Celebrating the Air Force’s 68th birthday
September 18, 2015 by Mark Dye
The Air Force is the youngest of the military branches, having been created out of Army Air Corps just 68 years ago today. But during that time it has seen quite a few now-famous figures serve in its ranks. Some are well known Air Force veterans, such as former president George W. Bush, but a few others might surprise you.
Hunter S. Thompson
The man who coined the phrase “gonzo journalism” and became a cultural icon served as an Airman First Class in the early and mid 1950s. While Thompson was serving at Elgin Air Force Base, Col. William S. Evans, chief of information services, wrote that Thompson was immensely talented, but added that "this airman, although talented, will not be guided by policy ... Sometimes his rebel and superior attitude seems to rub off on other airmen staff members." He was thus given an honorable discharge.
The man who taught countless people how to paint happy little trees actually honed his craft while serving in the Air Force. He joined the Air Force after dropping out of school in the ninth grade, and began his love of painting at a USO in Anchorage, Alaska. He spent 20 years in the service, reaching the rank of Master Sergeant, which is one reason why he was always so calm and quiet. "I was the guy who made you scrub the latrine, the guy who made you make your bed, the guy who screamed at you for being late to work,” he once said about his time in the military. “I promised myself that if I ever got away from it, it wasn't going to be that way anymore."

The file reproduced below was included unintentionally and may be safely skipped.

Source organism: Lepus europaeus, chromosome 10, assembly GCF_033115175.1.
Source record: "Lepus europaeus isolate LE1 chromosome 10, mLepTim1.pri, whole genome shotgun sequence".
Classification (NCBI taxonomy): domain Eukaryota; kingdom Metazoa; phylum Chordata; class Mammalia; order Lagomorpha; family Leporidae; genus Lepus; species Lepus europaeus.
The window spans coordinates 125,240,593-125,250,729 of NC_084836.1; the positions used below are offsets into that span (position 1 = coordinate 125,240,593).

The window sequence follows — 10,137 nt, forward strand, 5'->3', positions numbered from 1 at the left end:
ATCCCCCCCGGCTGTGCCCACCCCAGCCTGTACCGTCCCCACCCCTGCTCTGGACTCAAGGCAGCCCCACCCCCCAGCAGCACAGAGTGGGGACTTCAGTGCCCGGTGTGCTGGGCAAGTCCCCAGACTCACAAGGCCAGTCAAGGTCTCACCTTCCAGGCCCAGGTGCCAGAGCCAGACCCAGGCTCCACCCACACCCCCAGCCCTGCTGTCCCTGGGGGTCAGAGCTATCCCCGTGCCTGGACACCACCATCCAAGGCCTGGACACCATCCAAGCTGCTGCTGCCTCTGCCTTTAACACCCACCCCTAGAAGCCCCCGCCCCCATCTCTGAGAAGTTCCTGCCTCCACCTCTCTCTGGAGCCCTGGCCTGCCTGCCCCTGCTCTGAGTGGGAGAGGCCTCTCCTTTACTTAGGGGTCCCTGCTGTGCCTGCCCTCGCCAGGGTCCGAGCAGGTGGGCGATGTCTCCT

Actually born J.R. Cash, he chose the name “John” when he enlisted for the Air Force in 1950. (Turns out the Air Force required at least a full first name, not just an initial.) It was in the Air Force that he formed his first band, The Landsberg Barbarians, named after Landsberg Air Force Base in Germany where they were stationed. He served until 1954, and was honorably discharged with the rank of Staff Sergeant.
For three decades, Quivers has been the co-host of Howard Stern’s incredibly successful radio show, but before that she served as a nurse in the U.S. Air Force. She joined in 1975 as a lieutenant, and earned the rank of captain before being discharged in 1978; but she continued to serve her nation in the Air Force Reserves up until 1990.
Before spending nearly 50 years on a non-stop tour as the drummer for the Grateful Dead, Hart served in the Air Force from 1960-65. He had dropped out of high school and joined the branch’s drum and bugle corps, where he honed his skills. Two years after leaving the military he joined the Grateful Dead and the rest is rock-and-roll history.
Nelson had the shortest stint in the military of anyone on this list: a total of nine months due to a medical issue with his back. Without that setback, however, he might never have gone to the amazing musical career he has had ever since. He also still advocates strongly for those who serve, championing improved care and benefits to veterans.
Happy birthday, Air Force! And thank you to everyone, celebrity or otherwise, who has "aimed high!"